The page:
WEEK-BY-WEEK BIRDSTO SEEK: WEEK 12 BUNTINGS

EVERY WEEK IN 2017 WE WILL HAVE NEW SUGGESTIONS FOR A DIFFERENT GROUP OF BIRDS TO LOOK FOR TO HELP DEVELOP YOUR #MY200BIRDYEAR LIST.

This week, it is buntings

This week we turn to a group of essentially sparrow-like birds, the buntings. Indeed, in North America, they call birds in this family ‘sparrows’, owing to their general resemblance to the remembered sparrows of the ‘home countries’. There are three common and widespread British species: Reed Bunting, Yellowhammer and the much declining Corn Bunting. A fourth species, the Cirl Bunting is restricted to a smallpopulationin Devon as well as an increasing reintroduced population in Cornwall (with a total UK population of fewer than 1,000 pairs).

 

Reed Bunting

Male Reed Bunting in reedmace and reed bed

Male Reed Bunting in reedmace and reed bed

Singing male Reed Bunting

Singing male Reed Bunting

Female Reed Bunting

Female Reed Bunting

Arguably the most sparrow-like bunting, the Reed Bunting is a bird of damp areas, wetlands, reedbeds and so on, but also some scrubby bushy areas and farmland. Males are Black-headed (and black billed)with a black bib, giving them an extra touch of sparrowness. They are white collared with a streaky brown upperparts and black streaked white underparts. The longish tail has white outer feathers and is often flicked to show this feature. Females are a bit like female House Sparrows (with similar brown and grey tones), but with more streaks on the underparts and around the face and the same white outer tail feathers.

 

Yellowhammer

Singing male Yellowhammer 'A little bit of bread and no cheeeeese'

Singing male Yellowhammer 'A little bit of bread and no cheeeeese'

Male Yellowhammer, showing yellow underparts

Male Yellowhammer, showing yellow underparts

Female Yellowhammer

Female Yellowhammer

Male Yellowhammers in the spring and summer are spectacular and surprisingly exotic birds, with a strikingly bright yellow head and often yellow underparts. The rest of the plumage is streaked black on reddish brown, with a particularly rufous rump. Like the Reed Bunting (but unlike the Corn Bunting,) the outer tail feathers are white. Females are duller, but retain the yellowish tones in spots. A bird of open country with hedges and bushes, and famed for its ‘little bit of breads and no cheeeese’ song.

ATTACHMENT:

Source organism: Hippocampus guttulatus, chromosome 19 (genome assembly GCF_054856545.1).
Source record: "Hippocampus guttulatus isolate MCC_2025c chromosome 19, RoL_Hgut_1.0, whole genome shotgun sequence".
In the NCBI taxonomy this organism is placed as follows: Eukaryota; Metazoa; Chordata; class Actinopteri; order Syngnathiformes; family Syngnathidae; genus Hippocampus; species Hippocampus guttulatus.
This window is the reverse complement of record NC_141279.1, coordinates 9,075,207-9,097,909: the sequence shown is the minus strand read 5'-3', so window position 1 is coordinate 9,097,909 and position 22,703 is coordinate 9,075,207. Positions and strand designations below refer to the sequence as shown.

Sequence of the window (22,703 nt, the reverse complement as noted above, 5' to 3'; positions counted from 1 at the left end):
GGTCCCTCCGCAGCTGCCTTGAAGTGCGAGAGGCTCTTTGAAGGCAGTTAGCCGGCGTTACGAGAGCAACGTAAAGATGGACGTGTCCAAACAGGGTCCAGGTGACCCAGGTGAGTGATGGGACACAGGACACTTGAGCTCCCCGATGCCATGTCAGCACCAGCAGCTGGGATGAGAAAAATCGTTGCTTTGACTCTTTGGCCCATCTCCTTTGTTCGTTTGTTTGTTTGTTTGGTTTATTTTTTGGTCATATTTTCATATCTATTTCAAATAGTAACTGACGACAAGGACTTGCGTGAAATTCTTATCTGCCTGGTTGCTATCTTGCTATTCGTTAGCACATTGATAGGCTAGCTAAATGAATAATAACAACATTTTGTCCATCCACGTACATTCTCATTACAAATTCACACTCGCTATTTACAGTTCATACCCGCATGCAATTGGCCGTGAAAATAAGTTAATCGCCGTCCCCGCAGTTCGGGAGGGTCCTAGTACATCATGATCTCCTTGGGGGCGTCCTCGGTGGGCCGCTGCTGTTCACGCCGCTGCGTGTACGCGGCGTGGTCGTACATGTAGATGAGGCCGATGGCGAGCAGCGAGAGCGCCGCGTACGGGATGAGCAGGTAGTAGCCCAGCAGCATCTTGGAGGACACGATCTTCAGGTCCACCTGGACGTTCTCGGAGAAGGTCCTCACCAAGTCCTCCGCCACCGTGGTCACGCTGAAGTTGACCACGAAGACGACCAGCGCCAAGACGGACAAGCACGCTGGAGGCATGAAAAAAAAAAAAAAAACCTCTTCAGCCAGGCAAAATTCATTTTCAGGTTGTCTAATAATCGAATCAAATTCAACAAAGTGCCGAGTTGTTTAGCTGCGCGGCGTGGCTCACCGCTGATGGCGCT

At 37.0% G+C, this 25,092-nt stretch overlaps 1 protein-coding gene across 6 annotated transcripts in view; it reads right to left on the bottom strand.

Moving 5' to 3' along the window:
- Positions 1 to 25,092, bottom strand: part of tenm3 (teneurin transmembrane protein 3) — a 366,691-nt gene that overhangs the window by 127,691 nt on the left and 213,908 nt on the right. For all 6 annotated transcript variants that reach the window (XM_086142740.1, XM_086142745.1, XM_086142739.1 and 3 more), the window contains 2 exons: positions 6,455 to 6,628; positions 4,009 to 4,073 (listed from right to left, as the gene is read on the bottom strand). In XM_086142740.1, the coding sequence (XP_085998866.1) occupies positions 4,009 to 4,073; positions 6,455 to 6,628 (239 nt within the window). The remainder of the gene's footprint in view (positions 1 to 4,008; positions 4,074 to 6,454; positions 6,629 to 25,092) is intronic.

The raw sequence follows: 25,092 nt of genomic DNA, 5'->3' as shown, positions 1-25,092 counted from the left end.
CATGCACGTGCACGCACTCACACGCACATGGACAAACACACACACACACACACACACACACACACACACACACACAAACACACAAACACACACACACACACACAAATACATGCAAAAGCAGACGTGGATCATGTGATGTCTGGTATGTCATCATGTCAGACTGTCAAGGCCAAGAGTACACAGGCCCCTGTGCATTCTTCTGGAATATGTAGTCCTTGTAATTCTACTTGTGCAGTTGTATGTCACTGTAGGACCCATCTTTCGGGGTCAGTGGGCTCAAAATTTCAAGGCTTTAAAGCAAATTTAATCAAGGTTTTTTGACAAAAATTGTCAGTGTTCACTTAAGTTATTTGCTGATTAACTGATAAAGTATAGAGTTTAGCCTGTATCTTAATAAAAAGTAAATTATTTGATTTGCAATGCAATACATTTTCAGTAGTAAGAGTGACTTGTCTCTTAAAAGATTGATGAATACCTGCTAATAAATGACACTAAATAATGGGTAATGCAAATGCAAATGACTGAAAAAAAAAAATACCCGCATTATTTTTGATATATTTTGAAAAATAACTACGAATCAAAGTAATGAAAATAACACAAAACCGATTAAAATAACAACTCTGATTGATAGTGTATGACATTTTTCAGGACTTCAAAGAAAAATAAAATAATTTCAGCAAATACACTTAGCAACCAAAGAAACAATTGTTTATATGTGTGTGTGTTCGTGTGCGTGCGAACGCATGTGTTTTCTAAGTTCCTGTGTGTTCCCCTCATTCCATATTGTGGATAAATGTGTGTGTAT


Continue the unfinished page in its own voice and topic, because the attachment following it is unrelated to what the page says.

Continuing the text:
Corn Bunting

Corn Bunting

Corn Bunting

Singing Corn Bunting

Singing Corn Bunting

The Big Bertha of buntings, the Corn Bunting is a chunky bird, approaching a Starling in size and noticeably round in shape. If you see then alongside Yellowhammers (say, lined up on a wire), they are considerably larger (like the ‘next size up’). It is a pretty nondescript, streaked (giant) bird, with a big, thick (straw coloured) bill, big pinkish feet. It lacks any great distinguishing markings and the very lack of white outer tail feathers is useful. Also useful in ID is the habit of dangling its legs in flight. During Spring, Corn Bunting are most often seen singing, from an exposed perch, be it a wire or fence post or hay bale. The song is a distinctive rattling jangle, often compared to the shaking of a bunch of keys. It doesn’t ream=lly sound like this, but it can be a useful starting point!

 

Cirl Bunting

Singing male Cirl Bunting

Singing male Cirl Bunting

Male Cirl Bunting

Male Cirl Bunting

This rare close relative of the Yellowhammer is similar in many ways to that species. But the male, in particular, has a very distinctive, well-marked green and black face pattern and a all birds have greenish rather than reddish rumps. Females look female Yellowhammers, but with a stronger face pattern (like a ghost of the male's) and that greenish rump.

 

 

All photos from Alamy